No offense to our Bryson City citizens, but after a few weeks of living here, we started to think that there were some pretty weird birds living here. There are so many “characters” and if you live or work in town, pretty much everyone knows them by description at least.
I grew up in Orlando, lived 13 years in Birmingham and the last 11 in Atlanta, so its safe to say I’ve really never experienced small town living. In fact, over the past 5 years in Atlanta, I focused my life in a small area of the east side of town which was comprised largely of my type of people – earth lovin’, beer drinking, outdoorsy hippies who own small businesses. I bet you are wondering actually how many people in Atlanta meet that particular criteria. Well, out of the 4 million people in Atlanta, believe it or not, there are a lot! And once I surrounded myself with these EL, BD, O, H, BO people, I was quite happy, enjoying life and encountering very few beings along my way who were not like me.
Well now in Bryson, yes, I immediate found earth lovin’, beer drinking, outdoorsy hippies who own or work in small businesses – all 20 of them, but I run across a whole heck of a lot of people who are NOT at all like that every day. I walk by them on my way to work, encounter them in the neighborhood, at the Ingles or at the “green cans.” Some smoke, some litter right in front of you, some sell puppies from the back of their trucks, some are high, some don’t work, and a few don’t have teeth. Some ain’t from around here, and some lived here for generations. Some run for every office imaginable, some skateboard, some shop at the Dollar General every day, some ride the train, some grunt instead of say hello, and some pass out Jesus tracts on the street. Some will engage you in conversation about their entire life in just a few moments from a town bench.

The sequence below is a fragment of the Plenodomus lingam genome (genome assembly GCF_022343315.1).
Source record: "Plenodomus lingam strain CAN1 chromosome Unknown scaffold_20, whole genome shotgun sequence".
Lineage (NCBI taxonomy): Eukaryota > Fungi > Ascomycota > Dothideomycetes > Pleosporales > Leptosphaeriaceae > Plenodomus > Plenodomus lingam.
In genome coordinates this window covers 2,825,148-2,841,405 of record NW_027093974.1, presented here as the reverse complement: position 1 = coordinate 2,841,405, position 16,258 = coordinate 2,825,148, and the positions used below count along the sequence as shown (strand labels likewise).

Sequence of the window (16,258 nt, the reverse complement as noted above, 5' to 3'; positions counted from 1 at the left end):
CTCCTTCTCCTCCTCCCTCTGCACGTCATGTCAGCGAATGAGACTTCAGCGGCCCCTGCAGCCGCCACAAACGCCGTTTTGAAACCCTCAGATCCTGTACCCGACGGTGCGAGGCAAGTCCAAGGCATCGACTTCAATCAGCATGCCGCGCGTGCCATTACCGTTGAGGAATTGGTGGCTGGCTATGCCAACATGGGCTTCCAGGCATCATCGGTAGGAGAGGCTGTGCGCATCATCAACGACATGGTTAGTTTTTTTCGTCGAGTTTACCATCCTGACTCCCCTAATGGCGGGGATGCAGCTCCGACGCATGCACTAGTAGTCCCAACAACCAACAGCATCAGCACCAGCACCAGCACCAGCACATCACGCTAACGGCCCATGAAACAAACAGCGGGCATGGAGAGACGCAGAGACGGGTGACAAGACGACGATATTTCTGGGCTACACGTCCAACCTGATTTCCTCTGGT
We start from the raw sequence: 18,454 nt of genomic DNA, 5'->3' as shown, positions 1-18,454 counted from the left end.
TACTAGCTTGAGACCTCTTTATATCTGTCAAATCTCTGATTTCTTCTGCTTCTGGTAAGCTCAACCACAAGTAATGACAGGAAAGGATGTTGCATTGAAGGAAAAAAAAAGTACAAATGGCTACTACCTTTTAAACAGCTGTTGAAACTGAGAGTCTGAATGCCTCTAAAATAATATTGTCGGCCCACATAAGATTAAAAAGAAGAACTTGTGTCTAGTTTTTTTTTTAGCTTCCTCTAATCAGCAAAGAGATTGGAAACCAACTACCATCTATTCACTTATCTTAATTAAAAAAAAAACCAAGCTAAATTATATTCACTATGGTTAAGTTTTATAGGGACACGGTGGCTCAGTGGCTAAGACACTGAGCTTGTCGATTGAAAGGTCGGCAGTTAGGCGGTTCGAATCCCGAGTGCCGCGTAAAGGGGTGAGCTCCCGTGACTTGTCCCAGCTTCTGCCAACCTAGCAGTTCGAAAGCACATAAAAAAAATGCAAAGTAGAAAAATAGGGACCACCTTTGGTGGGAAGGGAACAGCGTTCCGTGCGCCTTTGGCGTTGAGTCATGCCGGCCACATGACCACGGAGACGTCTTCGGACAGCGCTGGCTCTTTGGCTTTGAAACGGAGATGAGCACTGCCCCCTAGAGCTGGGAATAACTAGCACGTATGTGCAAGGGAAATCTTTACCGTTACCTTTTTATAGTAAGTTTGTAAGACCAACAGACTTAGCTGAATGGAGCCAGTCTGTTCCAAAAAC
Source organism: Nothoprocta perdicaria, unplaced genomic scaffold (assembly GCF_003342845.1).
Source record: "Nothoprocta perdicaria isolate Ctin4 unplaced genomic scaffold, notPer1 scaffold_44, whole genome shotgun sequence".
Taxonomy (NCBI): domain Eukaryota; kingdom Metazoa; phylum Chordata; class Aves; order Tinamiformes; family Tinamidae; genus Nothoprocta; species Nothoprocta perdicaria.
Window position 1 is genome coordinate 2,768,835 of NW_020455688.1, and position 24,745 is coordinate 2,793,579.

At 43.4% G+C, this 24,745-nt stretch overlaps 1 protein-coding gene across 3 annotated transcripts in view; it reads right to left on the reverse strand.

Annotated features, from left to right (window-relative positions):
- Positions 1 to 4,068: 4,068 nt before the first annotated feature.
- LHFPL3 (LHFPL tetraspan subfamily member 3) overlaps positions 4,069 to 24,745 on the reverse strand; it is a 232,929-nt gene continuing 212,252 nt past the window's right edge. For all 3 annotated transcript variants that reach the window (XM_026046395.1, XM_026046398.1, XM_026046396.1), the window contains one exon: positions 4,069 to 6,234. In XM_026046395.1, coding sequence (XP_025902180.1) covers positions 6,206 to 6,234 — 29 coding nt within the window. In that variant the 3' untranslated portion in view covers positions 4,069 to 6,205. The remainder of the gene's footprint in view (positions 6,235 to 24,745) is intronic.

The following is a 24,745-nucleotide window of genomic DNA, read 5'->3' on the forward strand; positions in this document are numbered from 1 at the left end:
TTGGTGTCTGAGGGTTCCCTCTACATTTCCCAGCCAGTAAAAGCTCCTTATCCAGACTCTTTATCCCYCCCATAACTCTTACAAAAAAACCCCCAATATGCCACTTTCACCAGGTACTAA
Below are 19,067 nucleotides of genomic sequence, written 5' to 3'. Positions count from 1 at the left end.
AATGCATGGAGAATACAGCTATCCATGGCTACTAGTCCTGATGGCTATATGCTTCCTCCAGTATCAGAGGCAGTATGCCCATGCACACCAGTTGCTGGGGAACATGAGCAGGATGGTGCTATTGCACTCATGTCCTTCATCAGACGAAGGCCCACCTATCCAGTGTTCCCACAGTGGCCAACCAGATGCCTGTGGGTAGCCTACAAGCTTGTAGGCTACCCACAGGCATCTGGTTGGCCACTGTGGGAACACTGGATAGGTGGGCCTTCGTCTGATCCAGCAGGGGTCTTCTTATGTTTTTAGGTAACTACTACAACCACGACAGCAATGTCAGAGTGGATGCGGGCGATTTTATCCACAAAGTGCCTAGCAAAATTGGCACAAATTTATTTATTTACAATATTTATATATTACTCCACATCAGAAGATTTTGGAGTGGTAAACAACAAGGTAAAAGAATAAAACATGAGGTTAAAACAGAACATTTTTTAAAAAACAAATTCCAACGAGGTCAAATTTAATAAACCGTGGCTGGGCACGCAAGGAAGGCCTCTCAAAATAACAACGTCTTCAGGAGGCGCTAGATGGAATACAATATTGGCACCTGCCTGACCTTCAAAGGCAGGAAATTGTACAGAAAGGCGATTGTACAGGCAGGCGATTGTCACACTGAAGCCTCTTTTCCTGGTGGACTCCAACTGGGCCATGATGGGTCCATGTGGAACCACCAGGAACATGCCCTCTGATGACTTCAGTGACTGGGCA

So I find that I am exposed to a more diverse community here in a town of 2,000 then I ever was in Atlanta. Yes, I would love to hang with just my top 20 peeps, but you can’t. Even in my yoga class the other day where I am surrounded by people who are all intent on the same objective, some dude busted in asking if his friend still worked there (clearly, he did not notice all the people in pigeon pose scattered on the floor of the studio).
Ultimately, here in Bryson City, you have to co-exist with those who are vastly different than you. I am noticing that my work is not only to have a positive impact, but to change from within, accepting the things that make us all unique on this huge planet. And I’m experiencing more love and acceptance for others, and I’m also more comfortable with who I am as a unique human being in this community.
Noticing the Great Big World in My Little Town,
Joy. What makes us experience joy? When I live in harmony with my nature and allow myself to be me, I experience the most joy. When I don a mask to protect or defend myself out in the world, I am not happy. When I don that mask I feel stress that gradually accumulates out of the pit of my stomach and affects my behavior a little more each day, until I find myself lashing out at those who are closest to me (of course they’re the ones who will forgive me… right?)
When I take the masks off and allow myself to be me, no matter how vulnerable I feel, no matter how I have to force myself to be brave, no matter that initially it may feel incredibly uncomfortable, there is an honesty that comes into play, that feels so good, when I no longer try to pretend to be something that I’m not. In Taoism it is said that humans are naturally kind. When I allow that kindness in my life, life responds in equal or greater measure with kindness.
It’s a little like when you go into the grocery store and smile at everyone no matter how grumpy they appear to be. Most people respond with a smile. Not only do they smile, but often their inner light will come shining through like a beacon, reinforcing the smile in you. When we take off our mask and allow our natural self to enjoy the moment and live in that moment, life can be so much easier and so much more joyful.
Sometime, more often than I like to admit, I forget and find myself in an unhappy state, rushing around, trying to force the universe to conform to my will, instead of allowing it to be itself and me to be me. When I catch myself in that mode, I try to reset – to bring out that inner smile, to find the good in the moment, to let go of the past and the future, and just to revel in the beauty around me and within each perfect moment, to be in Joy.